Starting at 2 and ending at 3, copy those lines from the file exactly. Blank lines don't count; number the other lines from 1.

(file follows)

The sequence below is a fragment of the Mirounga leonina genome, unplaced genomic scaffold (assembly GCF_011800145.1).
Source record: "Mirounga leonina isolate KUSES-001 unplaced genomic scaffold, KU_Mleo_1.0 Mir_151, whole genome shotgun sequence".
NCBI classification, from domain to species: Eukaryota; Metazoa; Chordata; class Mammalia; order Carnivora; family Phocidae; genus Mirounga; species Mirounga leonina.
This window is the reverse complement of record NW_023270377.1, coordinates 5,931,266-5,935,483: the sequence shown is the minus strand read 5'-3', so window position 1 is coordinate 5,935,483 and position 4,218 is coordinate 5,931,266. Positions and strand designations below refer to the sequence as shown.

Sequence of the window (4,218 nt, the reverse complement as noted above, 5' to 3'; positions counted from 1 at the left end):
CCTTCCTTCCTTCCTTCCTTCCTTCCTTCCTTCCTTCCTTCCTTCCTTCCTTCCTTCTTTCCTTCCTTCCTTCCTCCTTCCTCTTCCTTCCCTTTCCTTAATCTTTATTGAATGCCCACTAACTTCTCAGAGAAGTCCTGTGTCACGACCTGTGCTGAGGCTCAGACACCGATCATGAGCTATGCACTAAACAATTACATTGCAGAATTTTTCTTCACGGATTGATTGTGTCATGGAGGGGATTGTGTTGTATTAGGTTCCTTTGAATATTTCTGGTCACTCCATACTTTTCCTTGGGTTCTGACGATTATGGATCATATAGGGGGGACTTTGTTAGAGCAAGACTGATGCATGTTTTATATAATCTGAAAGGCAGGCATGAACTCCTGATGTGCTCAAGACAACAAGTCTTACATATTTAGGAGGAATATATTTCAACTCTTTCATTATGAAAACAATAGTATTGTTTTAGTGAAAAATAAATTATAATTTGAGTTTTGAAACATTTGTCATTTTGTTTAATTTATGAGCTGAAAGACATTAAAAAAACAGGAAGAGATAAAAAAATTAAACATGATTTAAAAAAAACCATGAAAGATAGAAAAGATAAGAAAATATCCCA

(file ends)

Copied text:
Source record: "Mirounga leonina isolate KUSES-001 unplaced genomic scaffold, KU_Mleo_1.0 Mir_151, whole genome shotgun sequence".
NCBI classification, from domain to species: Eukaryota; Metazoa; Chordata; class Mammalia; order Carnivora; family Phocidae; genus Mirounga; species Mirounga leonina.